Glasgow 2014: Libby Clegg lights up the track

Libby Clegg with guide Mikail Huggins and, below, Clegg with her gold medal. Pic: Greg Macvean
Libby Clegg with guide Mikail Huggins and, below, Clegg with her gold medal. Pic: Greg Macvean
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Speedy Edinburgh paralympian Libby Clegg lit up Hampden Park with a golden smile last night after winning Scotland’s first Commonwealth Games track title since Musselburgh’s Yvonne Murray’s 10k win in 1994 when she won the T12 100 metres in a season’s best of 12.20 secs.

Loughborough-based Clegg, aided by guide Mikail Huggins, finished over a second clear of nearest rival Maria Elisa Muchavo of Mozambique, with Lahja Ishitile of Namibia third.

Visually-impaired Clegg, a silver medallist in the London 2012 Paralympics, milked the applause of the near-capacity 40,000 crowd.

“I was totally aware of the crowd beforehand and it was so uplifting,” said the 24-year-old full-time athlete.

“I didn’t feel any huge pressure over the past couple of years, to win this medal but I was definitely a little bit nervous this morning.

“I didn’t realise it was the first gold medal since Yvonne won in 1994 – wow, that’s a big thing.”

There was drama in the high jump qualifying even before it began yesterday when Capital hope Allan Smith failed to show up and was listed on the start list as DNS (does not start).

The British champion and a bronze medallist at last year’s European Under-23 Championships, South Queensferry’s Smith might have been an outside chance of a medal had he matched his best of 2.26m.

But instead Commonwealth Games Scotland issued a brief statement: “Allan Smith has withdrawn himself from the team.”

ScottishAthletics could shed no further light on the matter.

Whether that affected Smith’s fellow Scots David Smith and Ray Bobrownicki is difficult to say, but Glasgow’s David Smith, who moved to Loughborough with his namesake to train with coach Fuzz Ahmed, crashed out at 2.16m after clearing his initial height of 2.11m.

Edinburgh University student Bobrownicki looked as if he was going to bomb out even earlier in the second group when he failed 2.11m twice.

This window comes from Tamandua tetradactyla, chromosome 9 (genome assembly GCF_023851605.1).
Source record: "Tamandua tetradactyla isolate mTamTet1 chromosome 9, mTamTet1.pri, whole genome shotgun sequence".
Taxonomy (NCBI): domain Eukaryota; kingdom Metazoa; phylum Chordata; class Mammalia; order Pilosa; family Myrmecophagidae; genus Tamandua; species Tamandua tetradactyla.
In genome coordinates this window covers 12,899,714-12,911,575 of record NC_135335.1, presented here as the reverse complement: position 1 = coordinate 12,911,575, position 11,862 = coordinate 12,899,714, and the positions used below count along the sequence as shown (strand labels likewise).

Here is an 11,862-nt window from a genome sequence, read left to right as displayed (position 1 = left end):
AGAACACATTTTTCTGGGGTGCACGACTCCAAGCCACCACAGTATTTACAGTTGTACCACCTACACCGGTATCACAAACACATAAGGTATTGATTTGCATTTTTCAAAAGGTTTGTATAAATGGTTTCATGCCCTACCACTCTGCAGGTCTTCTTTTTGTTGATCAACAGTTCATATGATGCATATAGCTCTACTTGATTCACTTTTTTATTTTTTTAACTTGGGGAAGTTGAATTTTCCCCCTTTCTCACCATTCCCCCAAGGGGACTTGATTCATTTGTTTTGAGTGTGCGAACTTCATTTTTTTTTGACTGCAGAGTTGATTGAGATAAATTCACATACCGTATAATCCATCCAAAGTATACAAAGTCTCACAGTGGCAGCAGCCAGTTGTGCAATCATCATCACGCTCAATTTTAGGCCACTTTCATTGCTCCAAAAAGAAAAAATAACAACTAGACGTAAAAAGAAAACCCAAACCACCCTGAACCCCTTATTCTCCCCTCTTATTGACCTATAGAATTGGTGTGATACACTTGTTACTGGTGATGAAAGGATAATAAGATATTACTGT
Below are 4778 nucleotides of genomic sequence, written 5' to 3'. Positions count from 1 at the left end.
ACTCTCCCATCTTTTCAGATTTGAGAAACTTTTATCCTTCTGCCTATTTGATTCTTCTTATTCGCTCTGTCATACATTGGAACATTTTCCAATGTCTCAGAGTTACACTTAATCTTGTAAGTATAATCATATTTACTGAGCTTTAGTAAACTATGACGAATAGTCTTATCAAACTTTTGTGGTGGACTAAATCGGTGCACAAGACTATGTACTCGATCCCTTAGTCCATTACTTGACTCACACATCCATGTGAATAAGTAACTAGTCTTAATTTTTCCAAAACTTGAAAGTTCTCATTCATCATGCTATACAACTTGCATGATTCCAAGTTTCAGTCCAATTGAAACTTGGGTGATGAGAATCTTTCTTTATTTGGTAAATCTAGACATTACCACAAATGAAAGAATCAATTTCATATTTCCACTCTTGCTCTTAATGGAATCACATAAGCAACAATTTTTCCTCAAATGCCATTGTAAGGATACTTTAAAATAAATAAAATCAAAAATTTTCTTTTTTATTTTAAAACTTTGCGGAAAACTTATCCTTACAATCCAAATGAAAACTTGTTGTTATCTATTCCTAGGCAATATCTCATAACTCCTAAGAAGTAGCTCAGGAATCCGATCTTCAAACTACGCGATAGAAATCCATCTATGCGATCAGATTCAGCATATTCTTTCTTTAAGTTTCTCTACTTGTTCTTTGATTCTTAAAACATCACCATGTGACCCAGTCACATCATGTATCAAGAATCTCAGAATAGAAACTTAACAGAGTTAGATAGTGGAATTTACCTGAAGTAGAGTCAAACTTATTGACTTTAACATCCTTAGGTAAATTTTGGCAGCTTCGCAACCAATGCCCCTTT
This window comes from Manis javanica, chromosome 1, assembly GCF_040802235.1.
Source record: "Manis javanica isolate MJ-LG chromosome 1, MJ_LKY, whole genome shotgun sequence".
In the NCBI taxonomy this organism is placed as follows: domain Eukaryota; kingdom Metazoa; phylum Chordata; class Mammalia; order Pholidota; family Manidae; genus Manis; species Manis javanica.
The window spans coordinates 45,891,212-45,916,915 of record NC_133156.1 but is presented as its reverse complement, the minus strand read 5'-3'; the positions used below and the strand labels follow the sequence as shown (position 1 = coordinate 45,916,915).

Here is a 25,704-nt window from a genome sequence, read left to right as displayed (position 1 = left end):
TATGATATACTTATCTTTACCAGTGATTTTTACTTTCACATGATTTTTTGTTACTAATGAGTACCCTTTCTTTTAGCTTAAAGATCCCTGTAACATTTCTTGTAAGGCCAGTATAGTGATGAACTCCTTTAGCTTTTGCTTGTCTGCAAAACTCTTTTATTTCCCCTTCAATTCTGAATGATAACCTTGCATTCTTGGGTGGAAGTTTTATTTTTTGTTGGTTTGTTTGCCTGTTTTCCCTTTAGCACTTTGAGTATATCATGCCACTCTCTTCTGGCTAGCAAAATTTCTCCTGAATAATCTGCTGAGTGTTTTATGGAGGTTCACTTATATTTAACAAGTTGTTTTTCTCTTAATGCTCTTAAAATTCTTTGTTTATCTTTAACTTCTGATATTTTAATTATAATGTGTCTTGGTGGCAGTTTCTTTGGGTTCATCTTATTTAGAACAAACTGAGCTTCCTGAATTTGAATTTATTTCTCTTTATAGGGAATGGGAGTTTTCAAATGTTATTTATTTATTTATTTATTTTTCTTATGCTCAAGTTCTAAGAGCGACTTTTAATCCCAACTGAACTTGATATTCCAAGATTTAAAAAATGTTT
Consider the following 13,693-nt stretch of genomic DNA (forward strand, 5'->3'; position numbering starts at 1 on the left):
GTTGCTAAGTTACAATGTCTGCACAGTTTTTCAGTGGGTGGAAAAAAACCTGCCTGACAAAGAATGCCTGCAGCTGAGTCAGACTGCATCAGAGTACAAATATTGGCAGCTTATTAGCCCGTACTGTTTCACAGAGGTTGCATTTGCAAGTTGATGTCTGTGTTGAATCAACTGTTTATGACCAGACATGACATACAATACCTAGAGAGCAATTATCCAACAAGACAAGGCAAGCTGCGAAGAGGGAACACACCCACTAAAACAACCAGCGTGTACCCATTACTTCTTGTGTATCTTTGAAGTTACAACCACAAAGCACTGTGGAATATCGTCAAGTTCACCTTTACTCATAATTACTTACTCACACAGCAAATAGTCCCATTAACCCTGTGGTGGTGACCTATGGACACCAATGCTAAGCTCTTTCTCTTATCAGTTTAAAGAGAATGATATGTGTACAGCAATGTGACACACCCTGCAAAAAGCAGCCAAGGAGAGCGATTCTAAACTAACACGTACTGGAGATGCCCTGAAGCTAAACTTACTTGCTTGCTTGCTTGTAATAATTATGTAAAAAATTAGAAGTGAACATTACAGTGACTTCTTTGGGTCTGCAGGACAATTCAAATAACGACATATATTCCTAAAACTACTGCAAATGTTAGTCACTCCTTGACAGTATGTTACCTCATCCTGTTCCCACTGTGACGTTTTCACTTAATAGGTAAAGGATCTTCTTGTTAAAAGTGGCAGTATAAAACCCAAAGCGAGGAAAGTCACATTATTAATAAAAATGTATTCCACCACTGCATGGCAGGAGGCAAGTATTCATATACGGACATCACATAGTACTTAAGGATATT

But the 30-year-old cleared that height at the third attempt and went on to clear 2.16m first time and 2.20m at his second attempt.

That proved to be sufficient as only 12 competitors were left and they were not asked to try the automatic qualifying height of 2.23m.

By contrast, Scotland’s three male hammer throwers followed the example of the women and all qualified for today’s final, though not without a few anxious moments from Edinburgh’s 
Andy Frost, pictured left. Shettleston Harrier Chris Bennett had opened with a 68.01m throw in pool A, which proved sufficient, though he did take two more efforts of 64.27m and 65.79m.

Former Capital thrower and Scottish No. 1 Mark Dry was first to go in Pool B and opened confidently with 71.62m, well over the automatic mark of 70m.

Frost had a nervy start with 64.57m, but improved to 66.54 in round two and, though he failed to improve in round three (66.08m), went through with a place to spare. Scotland’s three female hammer throwers all gave a good account of themselves in yesterday’s final by improving on their qualifying throws.

Scottish champion Susan McKelvie (Edinburgh AC) threw 63.76 to finish sixth, with Ayr’s Rachel Hunter improving to 63.29 to finish one place behind, while Myra Perkins (Falkirk), though failing to break into the top eight and earn three more throws, reached 60.16m for tenth place.

The winner with a huge new Games record of 71.97m was Kiwi Sultana Frizell.

Scotland’s 1500m medal hope Laura Muir (Dundee) finished third in her heat behind Hellen Obiri (Kenya) in 4:05.19, with England’s Hannah England right behind her.